Next up is a family dinner on New Years Eve. This usually includes the typical grape-eating campanas at midnight where you watch the countdown and then eat 12 grapes to go along with 12 church bell rings. Usually a bit after the countdown is when people will go out to bars to celebrate NYE and stay out until whatever time the next morning. Definitely different than my memories of Boston where you almost always celebrate the countdown at a party and hope to have someone to kiss at midnight. (The good thing about the Spain version is if you don’t have a significant other for the end of the countdown you don’t have to worry as you can always count on your grandparent or pet for a two-cheek peck…!

nye.jpg

Next, on New Year’s Day you can expect another big family meal.

But it’s not over here. The bigger gift-exchanging day in Spain falls on January 6th, Three King’s Day. This is similar to the idea of Santa Claus coming down the chimney and leaving gifts, but instead there are three kings who come during the night and leave presents alongside shoes that each family member leaves out before going to bed. And, similar to Santa, the kids usually leave something to eat and drink for the kings. (I remember leaving milk and cookies for Santa, but I must admit it seems more exciting to be leaving a shot of whiskey for the kings. I’m sure they appreciate that much more than a cookie after a long night’s work…). The night before the 6th there’s also usually a big parade with floats organized in cities throughout Spain. The kings and helpers go around the city in floats and throw candy out to all the kids watching the procession and waiting. Fortunately, it seems that this year they are now no longer using a white person painted with black face paint to represent the black king, Baltasar. We’re making progress.

reyes.jpg

And, last, but not least, January 6th is celebrated with another big family get together and lunch. For kids, I must admit that it’s not at all a bad deal to have so many celebrations and get togethers, especially if you have a large family with a lot of cousins. And for adults, compared to what we’re used to in the States, it’s nice to see more of a mix with family throughout the extended holiday, even when you don’t think you possibly have room for another five-course meal.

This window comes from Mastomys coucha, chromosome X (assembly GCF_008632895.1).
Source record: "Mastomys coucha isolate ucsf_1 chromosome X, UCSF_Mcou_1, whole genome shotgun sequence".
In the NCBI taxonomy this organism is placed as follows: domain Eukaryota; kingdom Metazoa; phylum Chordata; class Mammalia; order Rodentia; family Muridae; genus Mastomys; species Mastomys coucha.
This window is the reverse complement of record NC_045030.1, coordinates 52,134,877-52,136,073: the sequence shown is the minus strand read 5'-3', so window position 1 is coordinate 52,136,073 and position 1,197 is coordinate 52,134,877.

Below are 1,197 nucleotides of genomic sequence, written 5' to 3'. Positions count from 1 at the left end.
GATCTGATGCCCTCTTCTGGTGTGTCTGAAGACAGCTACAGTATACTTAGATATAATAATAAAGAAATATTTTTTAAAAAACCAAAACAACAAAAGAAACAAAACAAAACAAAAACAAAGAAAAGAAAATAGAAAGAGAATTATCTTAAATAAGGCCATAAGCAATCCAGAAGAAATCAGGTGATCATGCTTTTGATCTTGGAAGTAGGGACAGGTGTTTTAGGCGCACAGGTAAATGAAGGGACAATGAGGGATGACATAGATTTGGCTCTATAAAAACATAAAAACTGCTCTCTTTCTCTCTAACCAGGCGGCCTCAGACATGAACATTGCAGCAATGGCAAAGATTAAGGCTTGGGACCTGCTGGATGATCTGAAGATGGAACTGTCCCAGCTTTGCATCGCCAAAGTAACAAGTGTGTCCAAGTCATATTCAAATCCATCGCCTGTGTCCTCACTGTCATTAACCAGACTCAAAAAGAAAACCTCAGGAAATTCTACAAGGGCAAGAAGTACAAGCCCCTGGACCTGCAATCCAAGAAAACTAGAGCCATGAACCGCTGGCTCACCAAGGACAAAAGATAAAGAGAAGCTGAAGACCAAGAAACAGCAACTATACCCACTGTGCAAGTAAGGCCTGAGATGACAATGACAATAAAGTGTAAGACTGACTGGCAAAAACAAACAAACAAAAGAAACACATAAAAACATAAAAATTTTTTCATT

One more thing: don’t be surprised to walk around the city center and see people dressed up with Halloween-like wigs all over the place. Usually these are sold in the Christmas markets and people wear them around town.

plaza mayor.jpg

Getting dressed up with wigs and costumes even makes it into the annual 10k San Silvestre races that are organized in big cities around the country. I ran my first one this year (one word: superanimada. ok, maybe that’s two). In any case I loved it and will definitely be repeating again next year, maybe not with a full costume, but definitely with at least a Santa hat in tow. (I think I’ll leave the Boston speedo tradition for Boston).

Tired (and/or full) yet? Hopefully not. Reyes is just around the corner…

Happy New Year!

 

 

 

The job hunt is over! How I found a new job in Madrid and why it’s time to to cut back on coffee.

Wait a minute…cut back on the coffee? Shouldn’t I be needing more coffee now that I’m back to the full-time grind?

If there are two important things I’ve learned about the job hunting process here in Spain it’s that (1) you better be prepared to drink a lot of coffee. And (2) you better have a LOT of patience. It’s all about networking and “meeting up for a coffee” to talk to all of the people you know (or contacts of people you know) who can maybe point you in the right direction or give you some advice. But don’t expect things to happen overnight or in a couple months (unless you happen to be lucky or have a really specialized job). If you’re trying to switch sectors and functions like me it can definitely be done and you can get the job you want, but…  Muchaaaa paciencia as we say here…